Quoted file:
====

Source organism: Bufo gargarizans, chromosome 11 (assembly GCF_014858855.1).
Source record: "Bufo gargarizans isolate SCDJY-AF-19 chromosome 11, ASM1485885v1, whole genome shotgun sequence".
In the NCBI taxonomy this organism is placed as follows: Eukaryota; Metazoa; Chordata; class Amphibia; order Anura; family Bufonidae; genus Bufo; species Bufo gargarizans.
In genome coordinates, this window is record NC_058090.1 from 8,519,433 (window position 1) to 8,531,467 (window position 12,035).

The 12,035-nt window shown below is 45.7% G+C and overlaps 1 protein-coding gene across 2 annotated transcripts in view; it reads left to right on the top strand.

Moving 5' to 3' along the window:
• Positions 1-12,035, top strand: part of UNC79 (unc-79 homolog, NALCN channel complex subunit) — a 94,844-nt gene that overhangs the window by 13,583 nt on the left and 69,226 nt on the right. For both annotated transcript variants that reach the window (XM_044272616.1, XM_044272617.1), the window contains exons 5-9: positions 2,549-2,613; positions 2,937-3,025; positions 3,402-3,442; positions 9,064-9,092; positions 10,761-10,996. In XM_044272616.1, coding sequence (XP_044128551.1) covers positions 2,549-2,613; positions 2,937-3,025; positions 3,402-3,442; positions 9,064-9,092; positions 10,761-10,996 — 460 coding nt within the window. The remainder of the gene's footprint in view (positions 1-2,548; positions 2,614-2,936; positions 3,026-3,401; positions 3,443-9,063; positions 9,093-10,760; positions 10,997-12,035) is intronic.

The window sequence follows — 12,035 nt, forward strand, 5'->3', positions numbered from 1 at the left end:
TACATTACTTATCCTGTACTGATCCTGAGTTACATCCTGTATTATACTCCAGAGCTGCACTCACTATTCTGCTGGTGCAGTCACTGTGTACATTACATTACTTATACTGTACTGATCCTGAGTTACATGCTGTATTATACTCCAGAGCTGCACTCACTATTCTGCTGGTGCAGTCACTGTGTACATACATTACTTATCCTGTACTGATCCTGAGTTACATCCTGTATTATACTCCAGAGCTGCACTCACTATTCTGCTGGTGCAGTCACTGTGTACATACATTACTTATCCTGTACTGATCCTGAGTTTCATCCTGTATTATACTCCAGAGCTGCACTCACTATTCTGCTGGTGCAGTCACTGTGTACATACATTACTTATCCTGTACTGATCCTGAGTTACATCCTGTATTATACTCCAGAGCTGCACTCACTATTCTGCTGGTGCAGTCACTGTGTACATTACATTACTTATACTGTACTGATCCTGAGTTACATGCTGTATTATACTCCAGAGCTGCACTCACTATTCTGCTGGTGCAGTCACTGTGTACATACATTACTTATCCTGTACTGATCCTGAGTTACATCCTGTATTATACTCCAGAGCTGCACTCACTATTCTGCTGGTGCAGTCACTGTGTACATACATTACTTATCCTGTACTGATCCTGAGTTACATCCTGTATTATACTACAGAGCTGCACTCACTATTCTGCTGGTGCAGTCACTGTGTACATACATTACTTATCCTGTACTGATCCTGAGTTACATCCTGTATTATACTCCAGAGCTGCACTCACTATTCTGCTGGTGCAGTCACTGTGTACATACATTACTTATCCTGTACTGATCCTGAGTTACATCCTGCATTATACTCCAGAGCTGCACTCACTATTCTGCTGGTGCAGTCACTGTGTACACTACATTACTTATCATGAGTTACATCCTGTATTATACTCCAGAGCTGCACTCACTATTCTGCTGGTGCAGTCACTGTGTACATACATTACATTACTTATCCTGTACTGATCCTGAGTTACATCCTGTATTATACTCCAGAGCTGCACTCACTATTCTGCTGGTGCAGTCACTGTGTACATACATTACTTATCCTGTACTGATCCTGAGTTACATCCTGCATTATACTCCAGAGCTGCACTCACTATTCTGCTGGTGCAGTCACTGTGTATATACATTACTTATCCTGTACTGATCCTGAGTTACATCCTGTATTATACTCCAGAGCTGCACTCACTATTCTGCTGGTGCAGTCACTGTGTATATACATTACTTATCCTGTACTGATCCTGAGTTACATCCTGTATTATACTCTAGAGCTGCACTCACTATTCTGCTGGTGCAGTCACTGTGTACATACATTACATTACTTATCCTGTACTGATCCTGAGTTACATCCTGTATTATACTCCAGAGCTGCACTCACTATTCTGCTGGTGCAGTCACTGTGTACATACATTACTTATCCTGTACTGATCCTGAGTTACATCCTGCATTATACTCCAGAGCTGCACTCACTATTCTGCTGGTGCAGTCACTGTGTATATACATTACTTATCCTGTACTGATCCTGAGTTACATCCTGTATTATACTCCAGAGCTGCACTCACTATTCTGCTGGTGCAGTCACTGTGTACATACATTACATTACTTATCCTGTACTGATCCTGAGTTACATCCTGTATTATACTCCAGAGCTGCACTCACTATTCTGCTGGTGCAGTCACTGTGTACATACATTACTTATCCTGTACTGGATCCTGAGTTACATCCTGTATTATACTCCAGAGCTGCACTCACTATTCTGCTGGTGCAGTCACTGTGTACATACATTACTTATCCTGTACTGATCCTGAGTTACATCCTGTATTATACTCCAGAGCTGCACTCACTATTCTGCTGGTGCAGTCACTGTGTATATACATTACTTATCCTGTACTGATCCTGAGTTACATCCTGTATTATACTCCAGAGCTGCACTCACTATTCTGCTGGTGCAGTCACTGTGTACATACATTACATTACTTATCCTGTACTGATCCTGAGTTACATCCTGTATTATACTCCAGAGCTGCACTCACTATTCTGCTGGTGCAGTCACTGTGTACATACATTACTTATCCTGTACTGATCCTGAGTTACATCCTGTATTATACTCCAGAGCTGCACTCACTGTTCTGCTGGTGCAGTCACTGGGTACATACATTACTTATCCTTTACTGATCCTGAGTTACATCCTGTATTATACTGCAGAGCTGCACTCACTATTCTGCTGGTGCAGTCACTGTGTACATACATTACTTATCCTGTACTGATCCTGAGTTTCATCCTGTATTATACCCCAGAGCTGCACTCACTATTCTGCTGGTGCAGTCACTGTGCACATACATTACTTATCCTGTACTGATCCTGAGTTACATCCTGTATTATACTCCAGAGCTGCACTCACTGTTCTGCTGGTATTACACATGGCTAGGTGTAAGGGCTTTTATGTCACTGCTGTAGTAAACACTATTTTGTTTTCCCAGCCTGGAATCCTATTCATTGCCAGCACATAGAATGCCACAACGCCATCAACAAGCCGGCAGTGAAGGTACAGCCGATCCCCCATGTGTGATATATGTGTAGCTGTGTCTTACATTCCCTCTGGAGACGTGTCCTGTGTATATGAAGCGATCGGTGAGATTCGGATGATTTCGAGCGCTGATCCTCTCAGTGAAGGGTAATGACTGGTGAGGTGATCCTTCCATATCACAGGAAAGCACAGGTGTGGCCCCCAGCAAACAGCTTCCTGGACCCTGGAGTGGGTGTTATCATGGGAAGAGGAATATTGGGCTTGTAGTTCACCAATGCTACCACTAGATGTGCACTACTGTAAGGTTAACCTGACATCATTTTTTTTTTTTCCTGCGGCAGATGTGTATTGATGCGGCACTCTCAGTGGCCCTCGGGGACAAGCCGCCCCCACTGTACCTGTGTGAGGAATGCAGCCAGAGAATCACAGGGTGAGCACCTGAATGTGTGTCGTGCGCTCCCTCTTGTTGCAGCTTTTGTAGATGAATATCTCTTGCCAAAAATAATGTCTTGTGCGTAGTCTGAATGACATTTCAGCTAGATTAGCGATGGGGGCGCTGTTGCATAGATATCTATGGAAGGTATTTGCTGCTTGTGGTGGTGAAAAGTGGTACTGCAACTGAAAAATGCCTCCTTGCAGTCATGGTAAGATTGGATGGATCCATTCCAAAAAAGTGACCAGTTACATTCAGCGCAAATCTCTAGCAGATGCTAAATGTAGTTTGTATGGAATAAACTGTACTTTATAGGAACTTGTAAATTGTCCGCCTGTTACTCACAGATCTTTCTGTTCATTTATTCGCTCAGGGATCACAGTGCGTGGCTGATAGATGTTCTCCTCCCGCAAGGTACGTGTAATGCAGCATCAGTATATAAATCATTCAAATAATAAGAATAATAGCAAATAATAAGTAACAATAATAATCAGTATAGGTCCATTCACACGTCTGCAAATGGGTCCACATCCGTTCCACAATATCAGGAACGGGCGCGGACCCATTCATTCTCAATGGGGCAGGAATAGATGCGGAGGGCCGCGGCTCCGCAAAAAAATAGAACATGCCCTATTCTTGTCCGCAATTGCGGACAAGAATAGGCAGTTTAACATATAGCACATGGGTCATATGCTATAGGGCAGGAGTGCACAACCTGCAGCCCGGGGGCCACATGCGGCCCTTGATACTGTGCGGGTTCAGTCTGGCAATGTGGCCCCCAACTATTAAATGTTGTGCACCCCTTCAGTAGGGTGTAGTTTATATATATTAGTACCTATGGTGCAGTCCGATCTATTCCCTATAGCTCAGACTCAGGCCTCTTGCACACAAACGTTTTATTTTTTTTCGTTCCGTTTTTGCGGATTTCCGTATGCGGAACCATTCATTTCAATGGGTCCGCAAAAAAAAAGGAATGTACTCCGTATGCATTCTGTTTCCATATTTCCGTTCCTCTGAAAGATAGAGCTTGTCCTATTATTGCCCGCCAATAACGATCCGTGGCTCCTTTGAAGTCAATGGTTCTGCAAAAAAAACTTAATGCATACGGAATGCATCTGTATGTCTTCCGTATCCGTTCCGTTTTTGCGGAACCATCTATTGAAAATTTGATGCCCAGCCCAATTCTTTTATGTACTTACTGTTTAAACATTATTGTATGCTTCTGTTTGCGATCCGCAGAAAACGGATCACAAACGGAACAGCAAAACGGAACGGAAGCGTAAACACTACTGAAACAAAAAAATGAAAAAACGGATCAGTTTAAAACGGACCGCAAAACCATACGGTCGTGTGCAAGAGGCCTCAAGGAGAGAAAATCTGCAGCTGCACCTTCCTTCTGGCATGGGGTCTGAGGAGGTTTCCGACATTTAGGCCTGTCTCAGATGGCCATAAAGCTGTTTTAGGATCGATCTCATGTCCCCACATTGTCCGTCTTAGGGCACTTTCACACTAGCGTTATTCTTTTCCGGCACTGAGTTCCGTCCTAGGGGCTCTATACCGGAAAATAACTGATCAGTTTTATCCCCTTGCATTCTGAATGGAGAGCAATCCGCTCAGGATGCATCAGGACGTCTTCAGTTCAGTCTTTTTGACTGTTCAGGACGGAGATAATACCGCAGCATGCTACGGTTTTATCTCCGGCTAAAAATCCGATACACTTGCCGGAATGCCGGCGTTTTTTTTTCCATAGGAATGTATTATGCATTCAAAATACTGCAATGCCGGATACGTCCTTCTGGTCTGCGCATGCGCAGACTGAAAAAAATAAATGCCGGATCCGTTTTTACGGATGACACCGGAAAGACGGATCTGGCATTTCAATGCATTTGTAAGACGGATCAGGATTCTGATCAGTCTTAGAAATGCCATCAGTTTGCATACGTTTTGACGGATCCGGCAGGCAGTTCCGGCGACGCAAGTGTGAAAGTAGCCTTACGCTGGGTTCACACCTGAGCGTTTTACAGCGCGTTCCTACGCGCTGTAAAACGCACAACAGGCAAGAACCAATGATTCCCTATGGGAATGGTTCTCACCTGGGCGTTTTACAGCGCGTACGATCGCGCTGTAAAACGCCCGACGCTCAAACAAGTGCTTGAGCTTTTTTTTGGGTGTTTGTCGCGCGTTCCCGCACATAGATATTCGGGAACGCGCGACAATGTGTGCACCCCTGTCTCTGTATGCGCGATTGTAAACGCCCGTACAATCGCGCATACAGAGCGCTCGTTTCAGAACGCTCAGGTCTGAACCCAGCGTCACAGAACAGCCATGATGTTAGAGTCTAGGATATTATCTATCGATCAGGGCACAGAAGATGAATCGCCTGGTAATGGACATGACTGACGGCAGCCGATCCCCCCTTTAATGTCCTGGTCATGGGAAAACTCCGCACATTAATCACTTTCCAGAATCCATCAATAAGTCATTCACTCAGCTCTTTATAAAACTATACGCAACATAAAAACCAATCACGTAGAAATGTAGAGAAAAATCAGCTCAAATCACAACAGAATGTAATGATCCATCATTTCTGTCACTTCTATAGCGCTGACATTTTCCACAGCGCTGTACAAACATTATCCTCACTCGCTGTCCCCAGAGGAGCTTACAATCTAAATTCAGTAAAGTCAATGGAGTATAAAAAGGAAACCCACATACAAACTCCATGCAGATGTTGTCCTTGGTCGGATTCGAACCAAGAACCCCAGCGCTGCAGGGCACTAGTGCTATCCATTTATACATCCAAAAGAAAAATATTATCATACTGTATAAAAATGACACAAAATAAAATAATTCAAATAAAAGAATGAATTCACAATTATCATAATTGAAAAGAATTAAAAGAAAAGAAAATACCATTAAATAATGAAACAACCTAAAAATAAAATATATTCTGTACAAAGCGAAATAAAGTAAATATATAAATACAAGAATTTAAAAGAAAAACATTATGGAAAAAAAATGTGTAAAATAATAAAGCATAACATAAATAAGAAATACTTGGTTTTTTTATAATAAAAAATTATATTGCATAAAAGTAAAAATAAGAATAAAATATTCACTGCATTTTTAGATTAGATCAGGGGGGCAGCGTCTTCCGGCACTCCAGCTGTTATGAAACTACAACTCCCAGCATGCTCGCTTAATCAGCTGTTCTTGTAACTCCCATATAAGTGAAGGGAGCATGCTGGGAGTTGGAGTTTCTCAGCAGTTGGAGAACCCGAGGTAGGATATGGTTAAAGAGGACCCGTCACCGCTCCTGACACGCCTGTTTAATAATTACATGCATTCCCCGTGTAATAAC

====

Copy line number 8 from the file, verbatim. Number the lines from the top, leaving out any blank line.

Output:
The window sequence follows — 12,035 nt, forward strand, 5'->3', positions numbered from 1 at the left end: